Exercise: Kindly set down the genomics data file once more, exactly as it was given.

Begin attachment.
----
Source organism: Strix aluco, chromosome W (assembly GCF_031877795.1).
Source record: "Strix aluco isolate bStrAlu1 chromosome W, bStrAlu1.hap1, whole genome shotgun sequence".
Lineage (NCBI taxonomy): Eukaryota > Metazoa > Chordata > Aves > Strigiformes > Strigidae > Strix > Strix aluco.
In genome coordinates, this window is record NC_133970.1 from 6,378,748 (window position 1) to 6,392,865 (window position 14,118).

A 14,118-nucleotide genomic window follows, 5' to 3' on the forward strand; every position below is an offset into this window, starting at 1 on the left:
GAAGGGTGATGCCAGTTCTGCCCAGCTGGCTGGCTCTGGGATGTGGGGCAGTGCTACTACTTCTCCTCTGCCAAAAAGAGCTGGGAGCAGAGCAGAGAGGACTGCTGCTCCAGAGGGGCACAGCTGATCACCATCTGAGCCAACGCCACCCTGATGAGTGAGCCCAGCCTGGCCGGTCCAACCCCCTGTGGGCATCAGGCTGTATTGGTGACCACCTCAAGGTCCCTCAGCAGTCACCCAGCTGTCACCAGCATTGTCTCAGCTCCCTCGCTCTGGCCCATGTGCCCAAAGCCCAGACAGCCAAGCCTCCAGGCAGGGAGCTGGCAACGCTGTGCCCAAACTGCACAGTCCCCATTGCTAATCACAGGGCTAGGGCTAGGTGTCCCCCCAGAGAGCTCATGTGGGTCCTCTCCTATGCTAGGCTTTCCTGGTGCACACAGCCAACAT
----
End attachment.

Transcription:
Source organism: Strix aluco, chromosome W (assembly GCF_031877795.1).
Source record: "Strix aluco isolate bStrAlu1 chromosome W, bStrAlu1.hap1, whole genome shotgun sequence".
Lineage (NCBI taxonomy): Eukaryota > Metazoa > Chordata > Aves > Strigiformes > Strigidae > Strix > Strix aluco.
In genome coordinates, this window is record NC_133970.1 from 6,378,748 (window position 1) to 6,392,865 (window position 14,118).

A 14,118-nucleotide genomic window follows, 5' to 3' on the forward strand; every position below is an offset into this window, starting at 1 on the left:
GAAGGGTGATGCCAGTTCTGCCCAGCTGGCTGGCTCTGGGATGTGGGGCAGTGCTACTACTTCTCCTCTGCCAAAAAGAGCTGGGAGCAGAGCAGAGAGGACTGCTGCTCCAGAGGGGCACAGCTGATCACCATCTGAGCCAACGCCACCCTGATGAGTGAGCCCAGCCTGGCCGGTCCAACCCCCTGTGGGCATCAGGCTGTATTGGTGACCACCTCAAGGTCCCTCAGCAGTCACCCAGCTGTCACCAGCATTGTCTCAGCTCCCTCGCTCTGGCCCATGTGCCCAAAGCCCAGACAGCCAAGCCTCCAGGCAGGGAGCTGGCAACGCTGTGCCCAAACTGCACAGTCCCCATTGCTAATCACAGGGCTAGGGCTAGGTGTCCCCCCAGAGAGCTCATGTGGGTCCTCTCCTATGCTAGGCTTTCCTGGTGCACACAGCCAACAT